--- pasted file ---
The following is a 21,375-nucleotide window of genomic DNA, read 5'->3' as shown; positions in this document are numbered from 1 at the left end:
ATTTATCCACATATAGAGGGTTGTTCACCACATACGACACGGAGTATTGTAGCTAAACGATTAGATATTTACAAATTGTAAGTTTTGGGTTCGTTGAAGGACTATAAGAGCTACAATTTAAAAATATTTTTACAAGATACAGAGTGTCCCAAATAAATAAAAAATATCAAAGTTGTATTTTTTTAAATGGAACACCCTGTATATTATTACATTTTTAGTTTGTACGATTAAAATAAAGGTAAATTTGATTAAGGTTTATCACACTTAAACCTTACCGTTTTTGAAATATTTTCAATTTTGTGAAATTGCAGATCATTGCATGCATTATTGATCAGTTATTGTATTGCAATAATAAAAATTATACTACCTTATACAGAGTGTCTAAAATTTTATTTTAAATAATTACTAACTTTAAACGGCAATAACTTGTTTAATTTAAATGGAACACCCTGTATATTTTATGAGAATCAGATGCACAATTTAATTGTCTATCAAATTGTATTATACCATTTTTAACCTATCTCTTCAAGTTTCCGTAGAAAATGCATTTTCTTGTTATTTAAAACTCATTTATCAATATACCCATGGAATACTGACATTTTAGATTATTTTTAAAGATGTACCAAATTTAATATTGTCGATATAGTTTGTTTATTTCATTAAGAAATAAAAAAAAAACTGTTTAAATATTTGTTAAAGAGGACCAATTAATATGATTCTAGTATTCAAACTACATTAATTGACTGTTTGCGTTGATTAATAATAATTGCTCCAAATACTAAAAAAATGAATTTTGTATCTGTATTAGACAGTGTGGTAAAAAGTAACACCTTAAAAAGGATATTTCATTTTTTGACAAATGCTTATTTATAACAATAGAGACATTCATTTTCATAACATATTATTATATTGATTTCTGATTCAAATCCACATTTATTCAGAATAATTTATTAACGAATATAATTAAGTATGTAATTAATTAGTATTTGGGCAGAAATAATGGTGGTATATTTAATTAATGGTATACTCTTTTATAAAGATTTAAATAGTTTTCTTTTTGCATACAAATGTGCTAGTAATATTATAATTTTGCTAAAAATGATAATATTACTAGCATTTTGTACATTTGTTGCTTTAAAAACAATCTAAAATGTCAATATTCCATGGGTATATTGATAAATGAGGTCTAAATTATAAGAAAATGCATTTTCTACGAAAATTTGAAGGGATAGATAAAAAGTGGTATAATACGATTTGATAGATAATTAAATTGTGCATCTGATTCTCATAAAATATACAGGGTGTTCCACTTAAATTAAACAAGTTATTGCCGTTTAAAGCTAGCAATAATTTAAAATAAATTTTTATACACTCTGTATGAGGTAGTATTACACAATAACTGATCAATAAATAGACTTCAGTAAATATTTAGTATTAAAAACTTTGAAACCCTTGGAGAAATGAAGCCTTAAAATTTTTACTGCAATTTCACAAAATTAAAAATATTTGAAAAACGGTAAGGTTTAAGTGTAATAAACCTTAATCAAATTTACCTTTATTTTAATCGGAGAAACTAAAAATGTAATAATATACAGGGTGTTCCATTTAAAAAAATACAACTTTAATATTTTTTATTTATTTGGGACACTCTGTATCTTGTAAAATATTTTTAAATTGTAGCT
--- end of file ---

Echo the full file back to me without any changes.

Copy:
The following is a 21,375-nucleotide window of genomic DNA, read 5'->3' as shown; positions in this document are numbered from 1 at the left end:
ATTTATCCACATATAGAGGGTTGTTCACCACATACGACACGGAGTATTGTAGCTAAACGATTAGATATTTACAAATTGTAAGTTTTGGGTTCGTTGAAGGACTATAAGAGCTACAATTTAAAAATATTTTTACAAGATACAGAGTGTCCCAAATAAATAAAAAATATCAAAGTTGTATTTTTTTAAATGGAACACCCTGTATATTATTACATTTTTAGTTTGTACGATTAAAATAAAGGTAAATTTGATTAAGGTTTATCACACTTAAACCTTACCGTTTTTGAAATATTTTCAATTTTGTGAAATTGCAGATCATTGCATGCATTATTGATCAGTTATTGTATTGCAATAATAAAAATTATACTACCTTATACAGAGTGTCTAAAATTTTATTTTAAATAATTACTAACTTTAAACGGCAATAACTTGTTTAATTTAAATGGAACACCCTGTATATTTTATGAGAATCAGATGCACAATTTAATTGTCTATCAAATTGTATTATACCATTTTTAACCTATCTCTTCAAGTTTCCGTAGAAAATGCATTTTCTTGTTATTTAAAACTCATTTATCAATATACCCATGGAATACTGACATTTTAGATTATTTTTAAAGATGTACCAAATTTAATATTGTCGATATAGTTTGTTTATTTCATTAAGAAATAAAAAAAAAACTGTTTAAATATTTGTTAAAGAGGACCAATTAATATGATTCTAGTATTCAAACTACATTAATTGACTGTTTGCGTTGATTAATAATAATTGCTCCAAATACTAAAAAAATGAATTTTGTATCTGTATTAGACAGTGTGGTAAAAAGTAACACCTTAAAAAGGATATTTCATTTTTTGACAAATGCTTATTTATAACAATAGAGACATTCATTTTCATAACATATTATTATATTGATTTCTGATTCAAATCCACATTTATTCAGAATAATTTATTAACGAATATAATTAAGTATGTAATTAATTAGTATTTGGGCAGAAATAATGGTGGTATATTTAATTAATGGTATACTCTTTTATAAAGATTTAAATAGTTTTCTTTTTGCATACAAATGTGCTAGTAATATTATAATTTTGCTAAAAATGATAATATTACTAGCATTTTGTACATTTGTTGCTTTAAAAACAATCTAAAATGTCAATATTCCATGGGTATATTGATAAATGAGGTCTAAATTATAAGAAAATGCATTTTCTACGAAAATTTGAAGGGATAGATAAAAAGTGGTATAATACGATTTGATAGATAATTAAATTGTGCATCTGATTCTCATAAAATATACAGGGTGTTCCACTTAAATTAAACAAGTTATTGCCGTTTAAAGCTAGCAATAATTTAAAATAAATTTTTATACACTCTGTATGAGGTAGTATTACACAATAACTGATCAATAAATAGACTTCAGTAAATATTTAGTATTAAAAACTTTGAAACCCTTGGAGAAATGAAGCCTTAAAATTTTTACTGCAATTTCACAAAATTAAAAATATTTGAAAAACGGTAAGGTTTAAGTGTAATAAACCTTAATCAAATTTACCTTTATTTTAATCGGAGAAACTAAAAATGTAATAATATACAGGGTGTTCCATTTAAAAAAATACAACTTTAATATTTTTTATTTATTTGGGACACTCTGTATCTTGTAAAATATTTTTAAATTGTAGCT